As Head of Fayerweather, I am often asked to describe our school and its mission. I typically say we are a small, progressive school committed to diversity and social justice. While most understand the latter, many are unsure what I mean by “progressive”. It is easy to describe what progressive education is not – desks in rows, worksheets, text book-based learning and standardized testing. However, I have found it more difficult to describe what progressive education IS.
When discussing progressive education, it is important to know a little history. The progressive education movement began in the United States at the turn of the last century. During this period the field of educational psychology was beginning to grow with the writings of such intellects as John Dewey, Maria Montessori and Jean Piaget. Their combined research redefined what we knew about how children develop, grow and learn. It was a radical departure from the past — forward thinking, progressive. While some schools flourished using these new ideas, other forces such as industrialization and later, the Cold War, caused most schools in the U.S. to ignore their findings. However, with the social and political upheavals of the 1960s and 70s, progressive education resurfaced, and schools, such as Fayerweather, were born.
How do the ideas of Dewey, Montessori and Piaget translate into practice in our classrooms at Fayerweather? Dewey’s radical idea was that children’s minds are not empty vessels to be filled. Quite simply put, children learn by doing. Today, we accept this as common knowledge, especially for young children. Yet, I have found as children reach the third and fourth grades, when their reading and writing skills solidify and they are able to think more abstractly, parents committed to progressive education can become anxious that their children are not where they should be academically. I often hear concerns expressed in comments like, “Using manipulatives was fine in second grade, but shouldn’t they just memorize their math facts?” We believe a concept may be presented in a more sophisticated manner, however, the methodology should remain the same. For example, in the seventh grade, students learn about the relationship between surface area, volume and length, by constructing different scale models of dogs out of Cuisenaire rods (a math material found in the kindergarten class, as well). Students use these experiences to then research and calculate the volume of a real animal, that they have chosen. While it might be faster to simply teach the formula, using a process that helps children construct their own knowledge ensures that true learning takes place.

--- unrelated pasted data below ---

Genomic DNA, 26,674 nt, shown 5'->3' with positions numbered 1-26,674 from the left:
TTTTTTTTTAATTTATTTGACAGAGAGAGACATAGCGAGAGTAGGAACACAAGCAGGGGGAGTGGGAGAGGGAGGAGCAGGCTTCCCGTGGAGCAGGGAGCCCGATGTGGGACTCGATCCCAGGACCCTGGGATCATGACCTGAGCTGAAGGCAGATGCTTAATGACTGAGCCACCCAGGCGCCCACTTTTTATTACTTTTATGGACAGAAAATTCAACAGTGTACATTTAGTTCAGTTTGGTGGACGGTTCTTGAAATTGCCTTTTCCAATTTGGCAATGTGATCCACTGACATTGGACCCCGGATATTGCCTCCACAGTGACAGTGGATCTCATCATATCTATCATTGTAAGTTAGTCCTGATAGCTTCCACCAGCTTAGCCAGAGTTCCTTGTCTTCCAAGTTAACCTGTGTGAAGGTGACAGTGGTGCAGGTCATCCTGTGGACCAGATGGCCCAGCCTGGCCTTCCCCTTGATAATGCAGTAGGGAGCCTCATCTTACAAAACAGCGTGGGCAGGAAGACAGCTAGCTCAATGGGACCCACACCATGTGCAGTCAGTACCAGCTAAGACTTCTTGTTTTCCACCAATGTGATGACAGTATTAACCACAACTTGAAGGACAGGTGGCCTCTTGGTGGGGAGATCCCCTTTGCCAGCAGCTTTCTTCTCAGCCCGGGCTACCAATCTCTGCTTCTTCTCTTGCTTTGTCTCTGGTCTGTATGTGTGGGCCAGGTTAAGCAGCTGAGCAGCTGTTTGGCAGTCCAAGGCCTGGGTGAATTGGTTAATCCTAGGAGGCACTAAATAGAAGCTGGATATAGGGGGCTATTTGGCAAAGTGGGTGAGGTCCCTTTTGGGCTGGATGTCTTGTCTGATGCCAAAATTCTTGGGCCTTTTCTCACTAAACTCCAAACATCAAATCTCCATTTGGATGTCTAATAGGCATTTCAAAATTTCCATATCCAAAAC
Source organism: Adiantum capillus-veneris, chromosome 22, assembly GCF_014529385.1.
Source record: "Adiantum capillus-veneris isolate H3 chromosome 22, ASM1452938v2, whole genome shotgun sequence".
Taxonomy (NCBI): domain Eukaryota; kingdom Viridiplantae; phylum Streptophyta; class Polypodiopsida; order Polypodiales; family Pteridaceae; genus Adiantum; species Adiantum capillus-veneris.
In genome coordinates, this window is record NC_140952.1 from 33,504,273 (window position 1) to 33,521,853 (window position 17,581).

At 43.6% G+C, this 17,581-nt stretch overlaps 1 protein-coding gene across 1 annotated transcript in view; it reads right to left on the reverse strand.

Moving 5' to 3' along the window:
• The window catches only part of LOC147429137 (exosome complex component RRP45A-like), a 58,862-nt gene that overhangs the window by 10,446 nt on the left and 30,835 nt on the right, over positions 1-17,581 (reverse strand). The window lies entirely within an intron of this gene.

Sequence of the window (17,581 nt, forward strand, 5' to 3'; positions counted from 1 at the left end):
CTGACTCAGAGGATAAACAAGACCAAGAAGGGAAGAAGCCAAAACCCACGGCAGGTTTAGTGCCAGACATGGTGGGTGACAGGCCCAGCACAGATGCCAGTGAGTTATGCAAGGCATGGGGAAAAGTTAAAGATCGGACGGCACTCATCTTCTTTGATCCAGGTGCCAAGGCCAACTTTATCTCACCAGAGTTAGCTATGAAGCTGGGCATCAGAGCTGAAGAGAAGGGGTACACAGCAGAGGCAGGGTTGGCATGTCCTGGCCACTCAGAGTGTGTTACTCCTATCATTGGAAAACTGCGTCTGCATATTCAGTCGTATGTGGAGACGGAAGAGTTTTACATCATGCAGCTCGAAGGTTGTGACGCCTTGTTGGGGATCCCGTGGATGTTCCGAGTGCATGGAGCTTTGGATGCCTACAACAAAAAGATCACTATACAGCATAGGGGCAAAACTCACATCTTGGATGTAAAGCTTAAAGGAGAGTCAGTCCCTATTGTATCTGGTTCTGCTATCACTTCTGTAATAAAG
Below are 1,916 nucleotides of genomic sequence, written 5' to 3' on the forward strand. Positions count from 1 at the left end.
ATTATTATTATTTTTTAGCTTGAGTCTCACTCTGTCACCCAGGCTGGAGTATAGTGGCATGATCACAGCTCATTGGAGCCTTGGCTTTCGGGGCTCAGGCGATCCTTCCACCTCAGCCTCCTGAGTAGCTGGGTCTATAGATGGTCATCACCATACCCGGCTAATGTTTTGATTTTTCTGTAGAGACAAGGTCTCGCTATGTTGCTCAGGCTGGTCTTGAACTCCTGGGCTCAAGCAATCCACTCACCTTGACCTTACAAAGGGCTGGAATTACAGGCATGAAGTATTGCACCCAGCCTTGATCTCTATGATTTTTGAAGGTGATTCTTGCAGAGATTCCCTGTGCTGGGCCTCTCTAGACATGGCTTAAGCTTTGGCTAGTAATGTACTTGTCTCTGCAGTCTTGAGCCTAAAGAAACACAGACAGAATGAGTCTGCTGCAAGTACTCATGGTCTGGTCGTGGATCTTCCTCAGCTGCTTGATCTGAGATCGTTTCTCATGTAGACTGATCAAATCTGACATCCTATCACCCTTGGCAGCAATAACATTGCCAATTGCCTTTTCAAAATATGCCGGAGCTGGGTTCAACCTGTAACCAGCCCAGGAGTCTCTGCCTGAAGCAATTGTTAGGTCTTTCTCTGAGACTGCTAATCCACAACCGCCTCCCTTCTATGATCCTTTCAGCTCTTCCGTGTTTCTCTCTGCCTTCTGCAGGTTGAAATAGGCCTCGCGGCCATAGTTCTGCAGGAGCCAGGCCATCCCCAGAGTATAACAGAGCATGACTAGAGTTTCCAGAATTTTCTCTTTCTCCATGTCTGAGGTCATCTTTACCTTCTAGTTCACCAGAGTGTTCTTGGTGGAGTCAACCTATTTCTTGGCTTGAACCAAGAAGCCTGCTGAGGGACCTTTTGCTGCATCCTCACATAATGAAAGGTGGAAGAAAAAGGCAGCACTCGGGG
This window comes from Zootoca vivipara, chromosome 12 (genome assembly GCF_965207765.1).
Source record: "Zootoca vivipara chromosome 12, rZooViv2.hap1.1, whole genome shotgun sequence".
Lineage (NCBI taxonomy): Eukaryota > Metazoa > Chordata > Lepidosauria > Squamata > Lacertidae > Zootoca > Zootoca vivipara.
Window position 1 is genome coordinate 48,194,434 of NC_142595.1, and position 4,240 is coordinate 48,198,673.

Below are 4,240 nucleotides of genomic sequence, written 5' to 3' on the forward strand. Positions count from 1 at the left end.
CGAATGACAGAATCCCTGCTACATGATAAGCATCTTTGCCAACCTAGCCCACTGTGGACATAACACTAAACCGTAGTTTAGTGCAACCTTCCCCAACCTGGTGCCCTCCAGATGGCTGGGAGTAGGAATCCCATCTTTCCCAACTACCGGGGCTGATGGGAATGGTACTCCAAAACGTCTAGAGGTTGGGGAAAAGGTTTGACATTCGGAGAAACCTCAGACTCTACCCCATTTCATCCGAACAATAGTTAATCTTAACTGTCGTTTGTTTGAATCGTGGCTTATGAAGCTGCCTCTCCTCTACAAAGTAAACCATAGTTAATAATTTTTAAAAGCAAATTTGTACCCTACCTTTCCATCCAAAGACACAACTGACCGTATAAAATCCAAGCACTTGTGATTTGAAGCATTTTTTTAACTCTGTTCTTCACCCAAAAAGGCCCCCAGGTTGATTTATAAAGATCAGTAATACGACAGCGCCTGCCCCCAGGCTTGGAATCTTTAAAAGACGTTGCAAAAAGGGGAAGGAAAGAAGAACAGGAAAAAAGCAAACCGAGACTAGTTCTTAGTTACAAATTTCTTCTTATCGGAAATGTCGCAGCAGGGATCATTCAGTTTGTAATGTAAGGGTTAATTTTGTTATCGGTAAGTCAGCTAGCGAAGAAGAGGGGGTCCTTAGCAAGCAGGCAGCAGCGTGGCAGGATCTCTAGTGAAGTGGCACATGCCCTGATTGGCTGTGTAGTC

Montessori, like Dewey, stated that children have natural abilities and interests, and the role of the teacher was one of observer. She believed that children have an inherent drive to explore and learn. In essence, the teacher’s job is to be a guide rather than a provider of facts. This tenant of progressive education is one of the most visible at Fayerweather, and can be seen in the integrated, thematic curriculum throughout the school. For example, during writer’s workshop in the first and second grade classrooms, children select their topics and use a mix of inventive and standard spelling. During the fifth and sixth grade biographies study, students delve deeply into learning about a person of their choice and spend hours thinking about how to present this information in costume and in character.
Piaget extended the theories of both Dewey and Montessori by creating tasks for his young children to do and then documented the results. We learned from Piaget that humans, from infancy through adolescence, develop at their own rate. Therefore, teaching more or faster, to someone who is not developmentally ready, will be fruitless. Fayerweather’s use of multi-age classrooms is a direct result of this knowledge, for we believe age is only an approximate indicator of readiness.
Both Dewey and Montessori also believed children were spiritual beings, and that what we teach and why we teach it is just as important as how that material is taught. Dewey wrote about the social contract schools have to educate students to be not only smart children, but good citizens. Montessori developed an entire curriculum entitled, “peace education.” Therefore, it should be no surprise that I began this article defining Fayerweather as, “a small, progressive school committed to diversity and social justice.” This description is also the cornerstone of progressive education. At Fayerweather, we see these beliefs in action in the form of community service projects, such as the third and fourth grader’s efforts to raise money and awareness for hurricane victims. The commitment to make the world more compassionate and equitable is also embedded throughout the curriculum.
A few years back, I had the good fortune to share a cup of coffee with Henry Olds, one of the founders of Fayerweather Street School. During our conversation he said, “In a truly progressive classroom, students should leave with more questions than they started with! The more you know, the more you realize, what you still don’t know.”